Glossary of Camouflage Terms

Camouflage developed along two parallel historical lines – one with an artistic tradition and another that had the sciences as its basis. Both these schools of thought used their own descriptive terminology, often using different words to say the same thing. With the advent of the digital age, a whole new slew of acronyms, phrases and jargon has been added to the camoufleur’s dictionary. This short glossary explains some of the more common ones, but is by no means a complete and exhaustive treatment of the subject.

Background Matching

See Figure-Ground Blending

Boundary Disruption

Breaking the apparent edge of a form, so that a continuous whole is not easily discerned. Methods to achieve this may include abrupt textural or tonal changes at or near the edge, or illusory duplicate edges within the form.

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Coincident Disruption

A high difference strategy that consists of a combination of blending with dazzle. Blending colours are used that contrast strongly with one-another, and are placed randomly in non-regular shapes. The edges of a figure thus patterned will blend with some areas of the background (see Gestalt law of continuity), while contrasting with others, inhibiting the unit-forming mechanism of perception.


Hiding or obscuring something from view, or rendering it inconspicuous – the opposite of advertisement.

Concealment of the Eye

The eye is a very distinctive feature of vertebrates. Its regular round shape and concentric patterning make it stand out, in most cases, like a target. A bulls-eye, in fact. Concealing this sensitive, hard to protect organ is an important survival strategy. Some animals use dark bands or stripes that pass through the central eye region, carrying an observer’s gaze beyond the eye itself. Others hide the eye’s black pupil amongst a plethora of similar sized dark spots across the head or body. Yet another method is used by some fish – a large misdirecting eyespot near the tail, while the real eye is small and inconspicuous, often combining this stratagem with the striped or spotted camouflage described above.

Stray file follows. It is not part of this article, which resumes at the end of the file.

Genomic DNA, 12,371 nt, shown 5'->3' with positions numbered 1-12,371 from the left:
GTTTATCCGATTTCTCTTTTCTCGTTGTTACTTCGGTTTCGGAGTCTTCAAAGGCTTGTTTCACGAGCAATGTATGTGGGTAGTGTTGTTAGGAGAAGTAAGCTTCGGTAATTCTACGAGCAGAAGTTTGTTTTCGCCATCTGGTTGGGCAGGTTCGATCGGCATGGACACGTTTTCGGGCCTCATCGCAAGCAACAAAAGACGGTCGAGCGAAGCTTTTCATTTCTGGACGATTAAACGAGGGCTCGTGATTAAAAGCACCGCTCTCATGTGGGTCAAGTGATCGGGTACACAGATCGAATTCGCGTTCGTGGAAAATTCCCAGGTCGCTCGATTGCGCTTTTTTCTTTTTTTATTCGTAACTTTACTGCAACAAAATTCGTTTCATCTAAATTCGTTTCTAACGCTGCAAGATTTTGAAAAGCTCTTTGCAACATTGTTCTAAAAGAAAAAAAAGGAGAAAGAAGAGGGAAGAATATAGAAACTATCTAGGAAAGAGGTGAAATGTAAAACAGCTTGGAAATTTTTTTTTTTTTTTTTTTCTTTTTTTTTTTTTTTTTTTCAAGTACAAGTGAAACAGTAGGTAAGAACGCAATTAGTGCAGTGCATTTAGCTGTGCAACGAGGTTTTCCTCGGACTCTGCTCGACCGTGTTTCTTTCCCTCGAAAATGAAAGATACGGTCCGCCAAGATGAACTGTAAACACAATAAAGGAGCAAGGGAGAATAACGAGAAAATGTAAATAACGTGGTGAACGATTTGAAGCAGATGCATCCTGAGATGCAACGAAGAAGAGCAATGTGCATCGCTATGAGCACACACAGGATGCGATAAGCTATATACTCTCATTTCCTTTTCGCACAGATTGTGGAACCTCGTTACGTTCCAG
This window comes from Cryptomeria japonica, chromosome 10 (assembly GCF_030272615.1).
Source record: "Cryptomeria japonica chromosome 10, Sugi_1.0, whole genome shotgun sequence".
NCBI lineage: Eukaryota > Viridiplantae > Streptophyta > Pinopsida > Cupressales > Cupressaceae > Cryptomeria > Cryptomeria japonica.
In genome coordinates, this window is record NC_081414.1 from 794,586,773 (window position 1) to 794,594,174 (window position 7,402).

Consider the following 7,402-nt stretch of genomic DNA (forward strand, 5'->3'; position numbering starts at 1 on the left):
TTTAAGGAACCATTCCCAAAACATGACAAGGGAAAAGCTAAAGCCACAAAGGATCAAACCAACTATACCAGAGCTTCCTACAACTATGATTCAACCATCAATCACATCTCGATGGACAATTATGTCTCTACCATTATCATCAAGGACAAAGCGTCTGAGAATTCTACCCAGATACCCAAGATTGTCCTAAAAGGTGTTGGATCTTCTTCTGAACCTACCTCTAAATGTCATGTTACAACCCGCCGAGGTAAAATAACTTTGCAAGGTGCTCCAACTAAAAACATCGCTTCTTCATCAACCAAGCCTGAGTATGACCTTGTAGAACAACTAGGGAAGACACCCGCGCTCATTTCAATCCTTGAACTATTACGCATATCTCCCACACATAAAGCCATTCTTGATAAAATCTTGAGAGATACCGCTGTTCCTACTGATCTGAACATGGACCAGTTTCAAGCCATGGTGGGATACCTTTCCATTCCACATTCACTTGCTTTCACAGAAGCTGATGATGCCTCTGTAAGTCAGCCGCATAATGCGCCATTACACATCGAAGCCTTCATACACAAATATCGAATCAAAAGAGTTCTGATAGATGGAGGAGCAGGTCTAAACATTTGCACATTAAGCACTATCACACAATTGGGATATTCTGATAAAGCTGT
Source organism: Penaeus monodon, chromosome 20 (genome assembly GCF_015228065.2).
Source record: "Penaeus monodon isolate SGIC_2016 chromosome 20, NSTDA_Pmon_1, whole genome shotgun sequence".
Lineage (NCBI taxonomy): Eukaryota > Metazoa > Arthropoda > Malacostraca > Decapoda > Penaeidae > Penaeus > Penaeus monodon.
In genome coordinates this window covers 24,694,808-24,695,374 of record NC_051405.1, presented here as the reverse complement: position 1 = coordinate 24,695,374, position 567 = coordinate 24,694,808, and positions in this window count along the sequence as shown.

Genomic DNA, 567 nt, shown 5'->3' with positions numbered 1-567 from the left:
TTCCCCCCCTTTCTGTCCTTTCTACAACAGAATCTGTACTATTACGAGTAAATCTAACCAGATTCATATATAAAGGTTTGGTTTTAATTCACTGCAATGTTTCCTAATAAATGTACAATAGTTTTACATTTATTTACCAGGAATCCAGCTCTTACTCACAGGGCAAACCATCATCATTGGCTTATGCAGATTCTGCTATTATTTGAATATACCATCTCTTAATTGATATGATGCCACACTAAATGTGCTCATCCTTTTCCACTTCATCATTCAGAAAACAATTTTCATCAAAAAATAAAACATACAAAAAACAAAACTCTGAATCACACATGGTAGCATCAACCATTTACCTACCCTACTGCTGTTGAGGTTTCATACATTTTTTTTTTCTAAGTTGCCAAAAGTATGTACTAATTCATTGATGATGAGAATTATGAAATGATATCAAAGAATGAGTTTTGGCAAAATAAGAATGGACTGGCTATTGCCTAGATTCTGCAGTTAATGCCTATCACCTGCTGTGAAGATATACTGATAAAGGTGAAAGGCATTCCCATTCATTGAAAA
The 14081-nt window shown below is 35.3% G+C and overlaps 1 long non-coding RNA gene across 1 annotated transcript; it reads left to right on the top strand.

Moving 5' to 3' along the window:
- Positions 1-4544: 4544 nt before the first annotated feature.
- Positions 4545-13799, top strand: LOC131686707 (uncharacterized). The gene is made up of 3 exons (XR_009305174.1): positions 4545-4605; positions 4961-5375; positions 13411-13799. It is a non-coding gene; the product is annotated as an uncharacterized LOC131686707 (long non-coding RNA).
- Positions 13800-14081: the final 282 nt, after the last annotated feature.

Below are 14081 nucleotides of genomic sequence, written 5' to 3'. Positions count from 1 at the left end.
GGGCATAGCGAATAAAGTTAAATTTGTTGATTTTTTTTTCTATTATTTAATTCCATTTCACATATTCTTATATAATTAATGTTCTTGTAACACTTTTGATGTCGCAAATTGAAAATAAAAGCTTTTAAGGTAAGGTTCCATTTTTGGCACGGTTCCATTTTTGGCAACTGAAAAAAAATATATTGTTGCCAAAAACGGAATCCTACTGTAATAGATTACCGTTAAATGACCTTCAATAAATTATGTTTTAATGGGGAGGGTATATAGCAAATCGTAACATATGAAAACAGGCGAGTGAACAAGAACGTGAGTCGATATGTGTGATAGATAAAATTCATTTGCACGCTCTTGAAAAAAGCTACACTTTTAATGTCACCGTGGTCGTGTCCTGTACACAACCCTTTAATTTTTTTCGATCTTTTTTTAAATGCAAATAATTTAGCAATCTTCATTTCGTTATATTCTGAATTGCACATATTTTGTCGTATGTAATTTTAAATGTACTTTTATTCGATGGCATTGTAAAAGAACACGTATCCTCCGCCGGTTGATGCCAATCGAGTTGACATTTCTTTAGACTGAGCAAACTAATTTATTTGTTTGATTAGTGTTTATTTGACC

Contour Obliteration

Hugh Cott’s term for Boundary Disruption

Cott, Hugh B.

Dr. Hugh Bamford Cott (1900 – 1987), was a British zoologist, an authority on both natural and military camouflage, and a scientific illustrator and photographer. As a military camouflage expert during both World Wars, he likened the functions of military camouflage with those of protective coloration in nature. He emphasized three main categories: concealment, disguise, and advertisement. Within those categories, he studied, described and presented examples of such diverse effects as (among others) obliterative shading, disruption, differential blending, high contrast, coincident disruption, concealment of the eye, contour obliteration, shadow elimination, and mimicry.

See also Wikipedia entry